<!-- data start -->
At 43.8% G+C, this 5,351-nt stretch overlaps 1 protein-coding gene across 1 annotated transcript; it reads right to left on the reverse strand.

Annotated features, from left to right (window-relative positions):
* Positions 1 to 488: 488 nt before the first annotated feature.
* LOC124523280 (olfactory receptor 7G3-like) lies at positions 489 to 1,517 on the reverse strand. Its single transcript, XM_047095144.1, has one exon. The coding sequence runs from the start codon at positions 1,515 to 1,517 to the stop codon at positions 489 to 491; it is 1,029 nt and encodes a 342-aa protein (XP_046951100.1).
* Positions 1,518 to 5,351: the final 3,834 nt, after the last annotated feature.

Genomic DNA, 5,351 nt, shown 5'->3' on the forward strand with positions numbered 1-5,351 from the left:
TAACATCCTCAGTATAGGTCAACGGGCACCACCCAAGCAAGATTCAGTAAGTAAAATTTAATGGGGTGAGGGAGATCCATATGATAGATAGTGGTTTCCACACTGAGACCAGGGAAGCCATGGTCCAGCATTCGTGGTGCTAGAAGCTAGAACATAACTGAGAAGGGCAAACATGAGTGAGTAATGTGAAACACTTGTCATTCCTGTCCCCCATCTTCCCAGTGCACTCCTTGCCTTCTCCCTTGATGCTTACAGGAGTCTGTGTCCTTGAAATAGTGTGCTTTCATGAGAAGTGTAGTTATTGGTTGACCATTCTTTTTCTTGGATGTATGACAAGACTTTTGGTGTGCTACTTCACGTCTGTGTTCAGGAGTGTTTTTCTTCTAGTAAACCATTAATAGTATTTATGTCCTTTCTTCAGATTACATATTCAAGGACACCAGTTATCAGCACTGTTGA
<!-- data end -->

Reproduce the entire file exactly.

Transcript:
At 43.8% G+C, this 5,351-nt stretch overlaps 1 protein-coding gene across 1 annotated transcript; it reads right to left on the reverse strand.

Annotated features, from left to right (window-relative positions):
* Positions 1 to 488: 488 nt before the first annotated feature.
* LOC124523280 (olfactory receptor 7G3-like) lies at positions 489 to 1,517 on the reverse strand. Its single transcript, XM_047095144.1, has one exon. The coding sequence runs from the start codon at positions 1,515 to 1,517 to the stop codon at positions 489 to 491; it is 1,029 nt and encodes a 342-aa protein (XP_046951100.1).
* Positions 1,518 to 5,351: the final 3,834 nt, after the last annotated feature.

Genomic DNA, 5,351 nt, shown 5'->3' on the forward strand with positions numbered 1-5,351 from the left:
TAACATCCTCAGTATAGGTCAACGGGCACCACCCAAGCAAGATTCAGTAAGTAAAATTTAATGGGGTGAGGGAGATCCATATGATAGATAGTGGTTTCCACACTGAGACCAGGGAAGCCATGGTCCAGCATTCGTGGTGCTAGAAGCTAGAACATAACTGAGAAGGGCAAACATGAGTGAGTAATGTGAAACACTTGTCATTCCTGTCCCCCATCTTCCCAGTGCACTCCTTGCCTTCTCCCTTGATGCTTACAGGAGTCTGTGTCCTTGAAATAGTGTGCTTTCATGAGAAGTGTAGTTATTGGTTGACCATTCTTTTTCTTGGATGTATGACAAGACTTTTGGTGTGCTACTTCACGTCTGTGTTCAGGAGTGTTTTTCTTCTAGTAAACCATTAATAGTATTTATGTCCTTTCTTCAGATTACATATTCAAGGACACCAGTTATCAGCACTGTTGA